As some of you may (or may not) know, I am currently a Master’s student of Somatic Psychotherapy. This is a field of psychology that acknowledges that wellness and wholeness of a human is accessed not just through the mind and emotional body, but through the physical body as well. It takes into account that human beings develop physical and physiological responses to experiences throughout our lifetimes and that these postures and responses help guide our experience of the world. It’s a positionally that strives to help sort through human problems by recognizing that we are our bodies and they hold the stories of our lives.
I’ve had an interesting time lately when it comes to teaching yoga classes and often find myself paradoxically confused on how to bring elements of what I’m learning into the asana practice I guide without pathologizing our practice. Even as a student of psychology, I don’t think that pathology is always a helpful stance. We are relational beings – interacting with others in both the human and more than human world that we inhabit. It is these relationships that inform our behaviors and positions with ourselves – both in mind and body. The work is then to integrate ourselves with ourselves. To bridge the imaginary gap (because there cannot be a separation – they are parts of the exact same whole) between body, mind and spirit and to give us space to experience ourselves in all our glory. I had a moment in meditation this morning when I remembered that is the yoga practice. That we come to the mat to practice the art of remembering and strengthening our mind-body connection. I have to say, I sighed a huge sigh of relief…I don’t have to “bring” anything from Somatic Psychology to Yoga because they – like body and mind – are parts of the exact same whole. But then I asked myself how… how do we take yoga from the physical practice into one of integration? In my mind, the answer is intention.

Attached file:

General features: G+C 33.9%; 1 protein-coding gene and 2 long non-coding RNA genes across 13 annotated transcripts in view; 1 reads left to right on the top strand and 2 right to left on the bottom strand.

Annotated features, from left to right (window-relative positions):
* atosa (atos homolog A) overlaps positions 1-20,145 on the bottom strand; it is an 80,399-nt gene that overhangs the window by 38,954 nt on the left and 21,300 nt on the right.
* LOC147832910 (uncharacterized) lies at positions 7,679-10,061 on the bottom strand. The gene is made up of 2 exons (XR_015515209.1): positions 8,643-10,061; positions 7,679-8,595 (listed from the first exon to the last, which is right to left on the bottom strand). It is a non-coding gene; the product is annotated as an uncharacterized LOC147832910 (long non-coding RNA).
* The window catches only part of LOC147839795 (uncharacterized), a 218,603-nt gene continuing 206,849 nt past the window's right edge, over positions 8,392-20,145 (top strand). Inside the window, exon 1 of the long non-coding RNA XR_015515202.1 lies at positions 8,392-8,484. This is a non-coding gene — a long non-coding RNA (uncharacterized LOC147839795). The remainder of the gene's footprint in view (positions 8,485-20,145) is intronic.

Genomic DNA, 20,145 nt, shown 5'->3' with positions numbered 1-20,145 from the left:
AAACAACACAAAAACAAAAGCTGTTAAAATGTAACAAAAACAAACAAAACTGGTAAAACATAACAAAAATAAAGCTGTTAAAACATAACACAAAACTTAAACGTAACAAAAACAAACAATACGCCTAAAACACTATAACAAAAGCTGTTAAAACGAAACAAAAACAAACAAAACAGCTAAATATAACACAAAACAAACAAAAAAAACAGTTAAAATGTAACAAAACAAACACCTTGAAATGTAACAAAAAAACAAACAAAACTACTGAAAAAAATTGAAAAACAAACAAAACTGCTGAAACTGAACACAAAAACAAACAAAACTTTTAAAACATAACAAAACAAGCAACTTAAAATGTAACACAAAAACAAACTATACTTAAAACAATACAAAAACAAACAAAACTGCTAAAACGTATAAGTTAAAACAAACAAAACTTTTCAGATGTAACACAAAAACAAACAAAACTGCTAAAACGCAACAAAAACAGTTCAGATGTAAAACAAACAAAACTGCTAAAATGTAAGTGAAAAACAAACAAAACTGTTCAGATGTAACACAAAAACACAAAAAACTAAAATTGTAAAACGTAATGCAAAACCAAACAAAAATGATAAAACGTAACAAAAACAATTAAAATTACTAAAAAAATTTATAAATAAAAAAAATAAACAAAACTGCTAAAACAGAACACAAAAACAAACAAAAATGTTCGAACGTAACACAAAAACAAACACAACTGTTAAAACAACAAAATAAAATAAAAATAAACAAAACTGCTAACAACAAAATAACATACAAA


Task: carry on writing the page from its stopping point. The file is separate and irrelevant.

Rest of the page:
There are many times in yoga classes – mine included – where the instructor will invite those in the room to set an intention for the practice. Sometimes there’s guidance on distilling it to one word that can be easily recalled, sometimes not. Sometimes, the instructor guides us back to that intention throughout the practice or at the end, sometimes not. But more often than not, it’s something we set and forget – if we set it at all. The idea of the intention is not arbitrary and something that I think has the potential to bring deep, true awareness of the true link between mind and body, and yet, we run past this part to get to the sweaty parts.